It was the conviction of those who founded the College of the Bible, and it is that of its present managers, that a thorough Biblical education must have its foundation laid in a general knowledge of Sacred History. Until the student is acquainted with the facts recorded in the Scriptures, he cannot be well prepared to study the writings of any prophet or psalmist, or the epistles of any apostle. Much less can he be prepared for the studies which pass under the titles, Systematic Theology, and Biblical Theology. Facts lie at the basis of all true generalizations; and without a knowledge of the former there can be no certainty in the latter. For this reason the course of Sacred History which the author of these notes has in charge, covers all of the historical books of the Bible, and all of the historical matter in the other books; and the time devoted to its three and a half years of daily recitations, represented by the four volumes of these notes. The experience of nearly a third of a century has steadily confirmed us in our former conviction; and as the knowledge in question can unquestionably be acquired more easily and rapidly by the use of the English Bible, than by the use of the Hebrew and the Greek, even when the students are proficient in the latter tongues, the English Bible is the one and only text book in this department.
Should any teacher of Sacred History, whose method is more thorough than my own, or, for want of time, less thorough, [vi] wish to save himself some labor by using these notes, I suggest to him, that in the former instance the wide spaces between the printed lines admit the insertion of additional questions; and that in the latter he may make such omissions as will bring the work within his more limited time. I trust that these notes will be used by many of my former students in keeping fresh their remembrance of Sacred History, and that many who have never enjoyed class-room instruction by their use will employ them in their studies. The latter will find the answers to the questions by their own diligent study of the Sacred Text, together with the judicious use of Commentaries.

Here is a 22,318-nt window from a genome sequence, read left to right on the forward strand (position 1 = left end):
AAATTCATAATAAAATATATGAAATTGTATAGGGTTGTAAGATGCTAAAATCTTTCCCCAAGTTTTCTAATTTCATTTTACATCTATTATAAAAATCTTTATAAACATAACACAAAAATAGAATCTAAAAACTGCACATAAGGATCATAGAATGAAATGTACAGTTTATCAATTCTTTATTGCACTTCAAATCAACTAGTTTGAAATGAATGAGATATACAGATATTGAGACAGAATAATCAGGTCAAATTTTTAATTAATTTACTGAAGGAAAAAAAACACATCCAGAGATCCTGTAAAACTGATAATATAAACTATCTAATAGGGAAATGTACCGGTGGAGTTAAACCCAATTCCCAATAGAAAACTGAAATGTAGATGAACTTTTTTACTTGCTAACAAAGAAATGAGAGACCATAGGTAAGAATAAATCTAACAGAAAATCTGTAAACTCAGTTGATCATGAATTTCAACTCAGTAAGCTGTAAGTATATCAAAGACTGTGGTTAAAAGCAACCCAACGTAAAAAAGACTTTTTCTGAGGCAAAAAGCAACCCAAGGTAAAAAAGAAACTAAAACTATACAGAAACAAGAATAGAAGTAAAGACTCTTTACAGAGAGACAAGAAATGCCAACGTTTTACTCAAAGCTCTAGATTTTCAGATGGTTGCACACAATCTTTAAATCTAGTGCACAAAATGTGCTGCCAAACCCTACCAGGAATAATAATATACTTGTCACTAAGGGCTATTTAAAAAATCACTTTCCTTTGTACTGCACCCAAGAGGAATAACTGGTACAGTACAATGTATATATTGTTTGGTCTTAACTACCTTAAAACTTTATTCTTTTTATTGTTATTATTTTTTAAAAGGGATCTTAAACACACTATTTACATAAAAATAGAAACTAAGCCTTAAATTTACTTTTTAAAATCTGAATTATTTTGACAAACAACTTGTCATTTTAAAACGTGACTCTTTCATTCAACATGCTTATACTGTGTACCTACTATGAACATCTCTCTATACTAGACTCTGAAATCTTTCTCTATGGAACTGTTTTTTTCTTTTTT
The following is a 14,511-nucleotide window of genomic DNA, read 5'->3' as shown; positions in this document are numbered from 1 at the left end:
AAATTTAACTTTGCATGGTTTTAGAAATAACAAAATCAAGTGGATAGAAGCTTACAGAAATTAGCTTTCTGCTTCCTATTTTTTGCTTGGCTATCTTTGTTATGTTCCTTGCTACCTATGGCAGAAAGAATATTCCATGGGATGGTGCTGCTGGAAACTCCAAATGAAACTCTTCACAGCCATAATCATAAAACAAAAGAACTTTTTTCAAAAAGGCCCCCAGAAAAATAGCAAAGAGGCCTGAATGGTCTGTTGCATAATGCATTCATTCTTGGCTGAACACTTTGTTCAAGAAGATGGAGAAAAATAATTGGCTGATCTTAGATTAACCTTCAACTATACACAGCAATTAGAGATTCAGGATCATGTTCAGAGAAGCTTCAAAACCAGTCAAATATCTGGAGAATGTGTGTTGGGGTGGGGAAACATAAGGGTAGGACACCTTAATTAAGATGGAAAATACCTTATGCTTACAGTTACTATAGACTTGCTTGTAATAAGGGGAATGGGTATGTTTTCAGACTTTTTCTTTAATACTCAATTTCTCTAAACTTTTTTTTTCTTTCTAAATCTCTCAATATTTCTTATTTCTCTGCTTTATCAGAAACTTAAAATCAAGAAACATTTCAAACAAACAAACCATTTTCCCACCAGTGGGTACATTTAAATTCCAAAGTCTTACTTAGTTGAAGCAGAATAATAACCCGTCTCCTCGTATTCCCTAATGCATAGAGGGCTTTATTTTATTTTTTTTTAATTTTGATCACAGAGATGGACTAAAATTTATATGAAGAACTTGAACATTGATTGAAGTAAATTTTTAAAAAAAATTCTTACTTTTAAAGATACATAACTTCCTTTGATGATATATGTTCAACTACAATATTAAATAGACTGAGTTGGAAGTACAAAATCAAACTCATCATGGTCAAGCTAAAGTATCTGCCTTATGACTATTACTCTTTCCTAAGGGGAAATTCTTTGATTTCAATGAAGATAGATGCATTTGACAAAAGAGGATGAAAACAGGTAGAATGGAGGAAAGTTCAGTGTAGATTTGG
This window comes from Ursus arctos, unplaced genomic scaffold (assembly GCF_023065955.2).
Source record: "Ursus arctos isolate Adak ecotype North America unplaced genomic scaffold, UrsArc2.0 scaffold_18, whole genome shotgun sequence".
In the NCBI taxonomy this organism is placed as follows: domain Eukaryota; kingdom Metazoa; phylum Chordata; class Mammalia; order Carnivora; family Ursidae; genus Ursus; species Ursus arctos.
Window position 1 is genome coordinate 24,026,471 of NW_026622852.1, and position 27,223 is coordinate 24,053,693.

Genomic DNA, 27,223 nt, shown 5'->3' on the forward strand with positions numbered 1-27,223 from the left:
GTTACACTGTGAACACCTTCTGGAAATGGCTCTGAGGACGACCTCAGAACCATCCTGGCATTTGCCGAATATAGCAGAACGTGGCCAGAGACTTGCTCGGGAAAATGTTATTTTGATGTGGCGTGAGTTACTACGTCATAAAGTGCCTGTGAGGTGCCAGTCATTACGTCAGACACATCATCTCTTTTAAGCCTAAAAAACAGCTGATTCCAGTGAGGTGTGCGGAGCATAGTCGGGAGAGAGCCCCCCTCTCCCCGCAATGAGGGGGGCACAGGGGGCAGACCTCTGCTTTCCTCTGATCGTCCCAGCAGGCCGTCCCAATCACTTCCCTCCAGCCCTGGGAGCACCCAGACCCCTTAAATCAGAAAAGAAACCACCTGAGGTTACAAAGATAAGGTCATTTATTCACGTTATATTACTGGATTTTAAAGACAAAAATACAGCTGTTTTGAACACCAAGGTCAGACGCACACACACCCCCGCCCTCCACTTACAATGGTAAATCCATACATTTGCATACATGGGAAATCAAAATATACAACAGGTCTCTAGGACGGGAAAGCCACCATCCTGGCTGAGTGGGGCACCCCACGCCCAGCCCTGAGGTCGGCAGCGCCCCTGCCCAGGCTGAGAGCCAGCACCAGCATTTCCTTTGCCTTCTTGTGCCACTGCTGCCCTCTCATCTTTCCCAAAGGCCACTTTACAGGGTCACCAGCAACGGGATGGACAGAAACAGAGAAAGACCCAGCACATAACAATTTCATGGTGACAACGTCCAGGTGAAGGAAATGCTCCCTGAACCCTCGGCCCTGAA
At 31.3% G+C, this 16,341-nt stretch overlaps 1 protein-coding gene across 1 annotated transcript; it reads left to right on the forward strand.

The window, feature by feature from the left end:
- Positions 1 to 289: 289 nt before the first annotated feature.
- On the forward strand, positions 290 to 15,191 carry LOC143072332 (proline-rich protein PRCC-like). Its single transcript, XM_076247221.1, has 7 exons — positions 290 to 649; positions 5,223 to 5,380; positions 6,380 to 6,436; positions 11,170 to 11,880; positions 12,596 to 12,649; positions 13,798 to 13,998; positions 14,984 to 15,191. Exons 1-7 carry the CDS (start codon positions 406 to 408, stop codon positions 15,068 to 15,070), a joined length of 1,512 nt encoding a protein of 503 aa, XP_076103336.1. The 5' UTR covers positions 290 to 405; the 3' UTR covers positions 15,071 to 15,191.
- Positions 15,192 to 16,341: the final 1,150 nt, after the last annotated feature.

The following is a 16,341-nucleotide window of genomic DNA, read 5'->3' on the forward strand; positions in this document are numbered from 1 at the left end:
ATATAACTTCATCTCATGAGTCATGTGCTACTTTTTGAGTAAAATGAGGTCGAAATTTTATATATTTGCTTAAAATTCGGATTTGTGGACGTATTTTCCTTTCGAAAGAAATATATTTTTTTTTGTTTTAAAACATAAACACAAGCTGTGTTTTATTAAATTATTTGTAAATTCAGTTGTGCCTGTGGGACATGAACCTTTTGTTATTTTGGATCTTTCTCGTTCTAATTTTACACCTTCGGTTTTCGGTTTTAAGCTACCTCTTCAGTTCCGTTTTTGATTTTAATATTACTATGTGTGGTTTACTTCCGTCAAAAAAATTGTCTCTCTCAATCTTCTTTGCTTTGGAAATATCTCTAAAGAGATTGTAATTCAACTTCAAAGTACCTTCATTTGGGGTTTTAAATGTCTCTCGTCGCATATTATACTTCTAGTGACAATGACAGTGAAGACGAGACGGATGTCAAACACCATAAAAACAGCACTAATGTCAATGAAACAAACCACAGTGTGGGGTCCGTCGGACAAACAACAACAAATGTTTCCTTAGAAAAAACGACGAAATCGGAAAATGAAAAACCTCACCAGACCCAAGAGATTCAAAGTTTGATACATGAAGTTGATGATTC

Lexington, Ky., September, 1893. [vii]
This electronic edition of J. W. McGarvey's Class Notes on Sacred History has been prepared from copies of the books obtained from Philipps Memorial Library, Bethany College (Volumes I, II, IV) and the Disciples of Christ Historical Society (Volume III). The text was transcribed and formatted between December 1995 and May 1996; it was released into the public domain in 1996 as note files for the Online Bible. Archives of the files are available at the Bible Foundation e-Texts Library. The first three volumes are of the third edition; as I have not yet been able to locate that edition for the fourth volume, the first edition has been used.